21. Zayed A, Constantin ŞA, Packer L: Successful biological invasion despite a severe genetic load. PLoS ONE. 2007, 2: e868-10.1371/journal.pone.0000868.PubMed CentralView ArticlePubMedGoogle Scholar
  22. Herrmann J: Ralswiek auf Rügen. Die slawisch-wikingischen Siedlungen und deren Hinterland – Teil I. Beiträge zur Ur- und Frühgeschichte Mecklenburg-Vorpommerns. 1997, 1-32.Google Scholar
  23. Benecke N: Some remarks on sturgeon fishing in the southern Baltic region in Medieval Time. Fish and Archaeology. Edited by: Brinkhuizen DC, Clason AT. 1986, British Archaeological Reports International Series, 294: 11-17.Google Scholar
  24. Mangelsdorf G, Benecke N, Biermann F: Untersuchungen zum frühgeschichtlichen Wirtschafts- und Herrschaftszentrum Usedom II – Die spätslawische Siedlung am Priesterkamp. Bodendenkmalpflege in Mecklenburg-Vorpommern. 2005, 52: 397-545.Google Scholar
  25. Artyukhin E, Vecsei P: On the status of Atlantic sturgeon: conspecificity of European Acipenser sturio and North American Acipenser oxyrinchus. J Appl Ichthyol. 1999, 15: 35-37. 10.1111/j.1439-0426.1999.tb00202.x.View ArticleGoogle Scholar
  26. Debus L: Meristic and morphological features of the Baltic sturgeon (Acipenser sturio L.). J Appl Ichthyol. 1999, 15: 38-45. 10.1111/j.1439-0426.1999.tb00203.x.View ArticleGoogle Scholar
  27. Hofreiter M, Serre D, Poinar HN, Kuch M, Paabo S: Ancient DNA. Nat Rev Genet. 2001, 2: 353-359. 10.1038/35072071.View ArticlePubMedGoogle Scholar
  28. Ludwig A, May B, Debus L, Jenneckens I: Heteroplasmy in the mtDNA control region of sturgeon (Acipenser, Huso and Scaphirhynchus). Genetics. 2000, 156: 1933-1947.PubMed CentralPubMedGoogle Scholar
  29. Ludwig A, Belfiore NM, Pitra C, Svirsky V, Jenneckens I: Genome duplication events and functional reduction of ploidy levels in sturgeon (Acipenser, Huso and Scaphirhynchus). Genetics. 2001, 158: 1203-1215.PubMed CentralPubMedGoogle Scholar
  30. Miller CR, Joyce P, Waits LP: Assessing allelic dropout and genotype reliability using maximum likelihood. Genetics. 2002, 160: 357-366.PubMed CentralPubMedGoogle Scholar
  31. Pritchard JK, Stephens M, Donnelly P: Inference of population structure using multilocus genotype data. Genetics. 2000, 155: 945-959.PubMed CentralPubMedGoogle Scholar
  32. Evanno GS, Regnaut S, Goudet J: Detecting the number of clusters of individuals using the software STRUCTURE: a simulation study. Mol Ecol. 2005, 14: 2611-2620. 10.1111/j.1365-294X.2005.02553.x.View ArticlePubMedGoogle Scholar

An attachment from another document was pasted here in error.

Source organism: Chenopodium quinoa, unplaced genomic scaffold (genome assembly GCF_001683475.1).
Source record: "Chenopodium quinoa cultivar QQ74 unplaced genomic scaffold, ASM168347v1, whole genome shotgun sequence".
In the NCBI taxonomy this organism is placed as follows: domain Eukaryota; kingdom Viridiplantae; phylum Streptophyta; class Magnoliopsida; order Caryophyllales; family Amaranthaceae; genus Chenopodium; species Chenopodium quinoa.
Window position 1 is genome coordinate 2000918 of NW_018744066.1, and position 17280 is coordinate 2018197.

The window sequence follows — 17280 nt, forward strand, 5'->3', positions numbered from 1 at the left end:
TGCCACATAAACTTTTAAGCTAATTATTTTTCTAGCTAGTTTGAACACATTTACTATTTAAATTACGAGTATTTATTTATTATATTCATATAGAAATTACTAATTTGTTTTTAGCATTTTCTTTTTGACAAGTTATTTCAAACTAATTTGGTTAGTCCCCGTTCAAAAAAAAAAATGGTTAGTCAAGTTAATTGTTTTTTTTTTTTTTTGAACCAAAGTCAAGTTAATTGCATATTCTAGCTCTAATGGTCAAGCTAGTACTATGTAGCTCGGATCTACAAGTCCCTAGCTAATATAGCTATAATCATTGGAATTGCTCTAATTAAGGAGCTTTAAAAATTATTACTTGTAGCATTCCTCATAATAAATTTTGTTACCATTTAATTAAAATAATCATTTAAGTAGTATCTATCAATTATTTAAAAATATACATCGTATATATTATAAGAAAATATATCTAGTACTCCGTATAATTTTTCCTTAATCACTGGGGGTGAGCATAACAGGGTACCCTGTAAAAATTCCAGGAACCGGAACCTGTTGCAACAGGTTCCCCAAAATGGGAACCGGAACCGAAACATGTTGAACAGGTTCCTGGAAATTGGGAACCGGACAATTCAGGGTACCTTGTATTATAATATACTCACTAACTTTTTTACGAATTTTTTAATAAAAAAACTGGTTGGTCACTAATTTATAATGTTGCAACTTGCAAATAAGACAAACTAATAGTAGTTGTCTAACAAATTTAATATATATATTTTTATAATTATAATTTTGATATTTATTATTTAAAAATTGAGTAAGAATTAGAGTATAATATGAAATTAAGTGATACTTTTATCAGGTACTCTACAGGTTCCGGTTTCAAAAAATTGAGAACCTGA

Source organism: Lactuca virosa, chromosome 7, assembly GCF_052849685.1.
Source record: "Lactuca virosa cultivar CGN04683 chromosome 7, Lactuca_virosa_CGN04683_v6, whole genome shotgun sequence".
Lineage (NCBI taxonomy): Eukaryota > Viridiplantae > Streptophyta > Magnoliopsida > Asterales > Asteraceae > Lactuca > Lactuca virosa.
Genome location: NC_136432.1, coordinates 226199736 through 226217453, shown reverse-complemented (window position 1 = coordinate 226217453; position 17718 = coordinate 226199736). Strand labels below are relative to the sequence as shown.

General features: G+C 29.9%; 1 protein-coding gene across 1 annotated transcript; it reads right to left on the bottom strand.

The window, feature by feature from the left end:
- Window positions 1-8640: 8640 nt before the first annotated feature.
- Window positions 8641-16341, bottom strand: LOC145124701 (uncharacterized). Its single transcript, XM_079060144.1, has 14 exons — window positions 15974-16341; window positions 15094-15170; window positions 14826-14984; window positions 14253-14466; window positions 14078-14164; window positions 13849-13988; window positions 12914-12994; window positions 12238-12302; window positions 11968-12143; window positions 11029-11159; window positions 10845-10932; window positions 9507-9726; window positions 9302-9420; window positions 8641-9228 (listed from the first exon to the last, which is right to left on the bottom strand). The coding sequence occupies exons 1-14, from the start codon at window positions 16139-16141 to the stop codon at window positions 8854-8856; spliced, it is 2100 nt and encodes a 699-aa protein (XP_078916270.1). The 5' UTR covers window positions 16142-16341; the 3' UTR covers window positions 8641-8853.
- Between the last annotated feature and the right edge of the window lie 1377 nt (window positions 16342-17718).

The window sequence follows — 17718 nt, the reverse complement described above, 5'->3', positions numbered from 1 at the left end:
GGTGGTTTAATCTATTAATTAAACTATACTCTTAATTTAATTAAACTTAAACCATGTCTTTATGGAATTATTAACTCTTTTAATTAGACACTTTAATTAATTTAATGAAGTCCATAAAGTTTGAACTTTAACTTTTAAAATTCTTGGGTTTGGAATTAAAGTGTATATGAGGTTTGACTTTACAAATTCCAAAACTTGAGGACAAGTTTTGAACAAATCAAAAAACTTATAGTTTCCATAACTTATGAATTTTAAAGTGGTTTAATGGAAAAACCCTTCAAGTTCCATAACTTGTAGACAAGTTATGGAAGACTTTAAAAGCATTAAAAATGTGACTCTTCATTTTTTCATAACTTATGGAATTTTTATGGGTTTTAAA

33. Nielsen EE, Bach AL, Kotlicki P: Hybridlab (version 1.0): a program for generating simulated hybrids from population samples. Mol Ecol Notes. 2006, 6: 971-973. 10.1111/j.1471-8286.2006.01433.x.View ArticleGoogle Scholar
  34. Ludwig A, Williot P, Kirschbaum F, Lieckfeldt D: Genetic variability of the Gironde sturgeon population. BfN-Skripten. 2004, 101: 54-72.Google Scholar
  35. Krieger J, Fuerst PA: Evidence for a slowed rate of molecular evolution in the order Acipenseriformes. Mol Biol Evol. 2002, 19: 891-897.View ArticlePubMedGoogle Scholar
  36. Caron F, Hatin D, Fortin R: Biological characteristics of adult Atlantic sturgeon (Acipenser oxyrinchus) in the St Lawrence River estuary and the effectiveness of management rules. J Appl Ichthyol. 2002, 18: 580-585. 10.1046/j.1439-0426.2002.00416.x.View ArticleGoogle Scholar
  37. Laval G, Excoffier L: SIMCOAL 2.0: a program to simulate genomic diversity over large recombining regions in a subdivided population with a complex history. Bioinformatics. 2004, 20: 2485-87. 10.1093/bioinformatics/bth264.View ArticlePubMedGoogle Scholar
  38. Beaumont MA, Zhang WY, Balding DJ: Approximate Bayesian computation in population genetics. Genetics. 2002, 162: 2025-2035.PubMed CentralPubMedGoogle Scholar
  39. Chan YL, Anderson CNK, Hadly EA: Bayesian estimation of the timing and severity of a population bottleneck from ancient DNA. PLoS Genetics. 2006, 2: 451-460.Google Scholar
  40. Guo S, Thompson E: Performing the exact test of Hardy-Weinberg proportion for multiple alleles. Biometrics. 1992, 48: 361-372. 10.2307/2532296.View ArticlePubMedGoogle Scholar
  41. Tajima F: Measurement of DNA polymorphism. Mechanisms of Molecular Evolution. Introduction to Molecular Paleopopulation Biology. Edited by: Takahata N, Clark AG. 1993, Tokyo: Sunderland MA Japan Scientific Societies Press – Sinauer Associates Inc., 37-59.Google Scholar

Copyright

© Ludwig et al; licensee BioMed Central Ltd. 2008

This article is published under license to BioMed Central Ltd. This is an Open Access article distributed under the terms of the Creative Commons Attribution License (http://creativecommons.org/licenses/by/2.0), which permits unrestricted use, distribution, and reproduction in any medium, provided the original work is properly cited.

Advertisement